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A medical student at the University of Liverpool has received Prime Minister Boris Johnson’s daily Points of Light award ahead of World Mental Health Day on Saturday 10 October.
Shantanu Kundu set up the ‘Be Free Campaign’ to reduce the stigma about mental health among young people. Shantanu and his volunteer ambassadors use their social media following to promote mental wellbeing, and have held street campaigns and workshops in schools and universities for 6,000 young people in the North West and Midlands. Shantanu’s award follows success from earlier this year, which saw his campaign funding from the National Lottery Community Fund to support its outreach work, and recognition from The Diana Awards for his services to charity.
In a personal letter to Shantanu, Prime Minister Boris Johnson said: “As we mark World Mental Health Day, I am delighted to recognise the fantastic work you have done creating the ‘Be Free Campaign’.
“Together with your team of ambassadors, you have inspired thousands of students and young people across the country to talk openly about their mental health. With your enormous social media following you are transforming attitudes towards mental health and showing the world it’s okay not to feel okay.
“As Prime Minister, I want to see mental health given just the same urgency and seriousness with which we treat our physical well-being. But in this country we all too often get terribly British about such things, stiffening our upper lips and suffering on in silence.
“For that to change I know that we need to get a lot more people talking openly and honestly about what is going on inside their heads – so you can imagine how pleased I was to hear how the Be Free Campaign is helping thousands of people do just that.”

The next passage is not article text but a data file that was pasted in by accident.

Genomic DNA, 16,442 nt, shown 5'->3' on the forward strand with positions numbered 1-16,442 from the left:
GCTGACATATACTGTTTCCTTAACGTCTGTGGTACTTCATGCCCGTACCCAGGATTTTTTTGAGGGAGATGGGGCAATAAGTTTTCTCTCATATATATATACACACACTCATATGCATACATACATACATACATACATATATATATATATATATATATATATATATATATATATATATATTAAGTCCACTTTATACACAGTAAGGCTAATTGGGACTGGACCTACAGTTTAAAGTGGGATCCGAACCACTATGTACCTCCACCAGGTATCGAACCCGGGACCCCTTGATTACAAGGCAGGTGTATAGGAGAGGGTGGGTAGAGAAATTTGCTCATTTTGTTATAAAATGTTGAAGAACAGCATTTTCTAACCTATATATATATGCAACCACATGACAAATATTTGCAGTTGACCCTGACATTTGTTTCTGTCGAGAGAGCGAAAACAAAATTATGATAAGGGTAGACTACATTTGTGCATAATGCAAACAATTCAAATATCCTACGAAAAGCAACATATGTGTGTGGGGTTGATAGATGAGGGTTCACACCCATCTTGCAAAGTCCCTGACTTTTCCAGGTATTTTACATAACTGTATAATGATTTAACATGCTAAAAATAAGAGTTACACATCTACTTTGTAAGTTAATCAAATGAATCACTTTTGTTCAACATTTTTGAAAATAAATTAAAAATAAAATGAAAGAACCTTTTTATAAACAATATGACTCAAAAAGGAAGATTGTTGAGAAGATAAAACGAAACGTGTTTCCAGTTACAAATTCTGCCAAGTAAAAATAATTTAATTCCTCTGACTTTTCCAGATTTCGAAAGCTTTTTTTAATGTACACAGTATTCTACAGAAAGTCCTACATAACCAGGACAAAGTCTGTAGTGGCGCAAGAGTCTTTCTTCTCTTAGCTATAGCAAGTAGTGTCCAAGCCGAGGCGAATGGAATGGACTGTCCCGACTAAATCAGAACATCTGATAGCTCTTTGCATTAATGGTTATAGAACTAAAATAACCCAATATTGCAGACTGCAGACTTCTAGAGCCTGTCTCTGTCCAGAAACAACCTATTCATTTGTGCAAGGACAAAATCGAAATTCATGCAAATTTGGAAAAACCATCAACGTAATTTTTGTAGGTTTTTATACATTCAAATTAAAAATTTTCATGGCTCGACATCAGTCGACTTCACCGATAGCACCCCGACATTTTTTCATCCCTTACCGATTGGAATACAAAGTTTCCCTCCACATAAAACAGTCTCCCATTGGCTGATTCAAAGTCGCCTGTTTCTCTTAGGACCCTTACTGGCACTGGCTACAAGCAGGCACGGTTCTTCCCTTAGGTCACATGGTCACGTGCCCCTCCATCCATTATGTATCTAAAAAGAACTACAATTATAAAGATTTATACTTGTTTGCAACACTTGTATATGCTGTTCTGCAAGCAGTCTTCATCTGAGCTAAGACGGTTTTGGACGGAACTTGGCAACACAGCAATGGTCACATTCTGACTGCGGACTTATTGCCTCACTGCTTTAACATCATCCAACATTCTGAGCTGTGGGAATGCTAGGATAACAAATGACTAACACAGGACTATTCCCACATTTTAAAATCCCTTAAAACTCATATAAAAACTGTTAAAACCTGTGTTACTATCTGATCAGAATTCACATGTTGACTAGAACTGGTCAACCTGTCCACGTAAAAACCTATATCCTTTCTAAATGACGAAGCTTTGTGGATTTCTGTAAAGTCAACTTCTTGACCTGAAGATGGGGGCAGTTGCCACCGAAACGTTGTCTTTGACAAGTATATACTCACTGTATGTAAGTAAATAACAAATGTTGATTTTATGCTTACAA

Reacting to the Prime Minister’s announcement, Shantanu said: “It has been the honour of my life to have received this award and thanks from the Prime Minister. Especially during these times, mental health issues have become highly prevalent. I am overwhelmed by the amount of support that this charity has received from communities and the government. I would like to thank my team, without whom none of this would have been possible. I never thought my actions or work had warranted such kindness from the Prime Minister, but I am truly humbled and honoured to be recognised for my work. Mental health is important, you are never alone, speak up and get help.”
Shantanu is the 1496th person to receive the Prime Minister’s UK daily Points of Light award, which was first launched in April 2014 to recognise outstanding individuals making a difference where they live. Each day, someone, somewhere in the country is selected to receive the award to celebrate their remarkable achievements, including hundreds of volunteers who have been recognised for how they have served their communities through the coronavirus pandemic.
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